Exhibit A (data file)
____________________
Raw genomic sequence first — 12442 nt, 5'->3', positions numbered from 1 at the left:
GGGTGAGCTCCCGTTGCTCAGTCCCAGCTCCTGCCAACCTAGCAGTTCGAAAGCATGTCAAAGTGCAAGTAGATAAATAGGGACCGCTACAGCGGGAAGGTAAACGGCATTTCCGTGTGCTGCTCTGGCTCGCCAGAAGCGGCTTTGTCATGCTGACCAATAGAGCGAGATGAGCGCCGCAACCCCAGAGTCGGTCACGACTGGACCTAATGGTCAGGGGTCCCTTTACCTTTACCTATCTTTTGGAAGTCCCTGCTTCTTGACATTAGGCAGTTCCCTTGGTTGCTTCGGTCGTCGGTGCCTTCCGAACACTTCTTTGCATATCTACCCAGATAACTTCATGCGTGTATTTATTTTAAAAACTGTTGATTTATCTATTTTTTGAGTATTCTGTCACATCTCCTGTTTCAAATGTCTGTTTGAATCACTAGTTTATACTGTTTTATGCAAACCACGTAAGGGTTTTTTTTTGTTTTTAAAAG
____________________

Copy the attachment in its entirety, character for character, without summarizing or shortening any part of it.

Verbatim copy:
Raw genomic sequence first — 12442 nt, 5'->3', positions numbered from 1 at the left:
GGGTGAGCTCCCGTTGCTCAGTCCCAGCTCCTGCCAACCTAGCAGTTCGAAAGCATGTCAAAGTGCAAGTAGATAAATAGGGACCGCTACAGCGGGAAGGTAAACGGCATTTCCGTGTGCTGCTCTGGCTCGCCAGAAGCGGCTTTGTCATGCTGACCAATAGAGCGAGATGAGCGCCGCAACCCCAGAGTCGGTCACGACTGGACCTAATGGTCAGGGGTCCCTTTACCTTTACCTATCTTTTGGAAGTCCCTGCTTCTTGACATTAGGCAGTTCCCTTGGTTGCTTCGGTCGTCGGTGCCTTCCGAACACTTCTTTGCATATCTACCCAGATAACTTCATGCGTGTATTTATTTTAAAAACTGTTGATTTATCTATTTTTTGAGTATTCTGTCACATCTCCTGTTTCAAATGTCTGTTTGAATCACTAGTTTATACTGTTTTATGCAAACCACGTAAGGGTTTTTTTTTGTTTTTAAAAG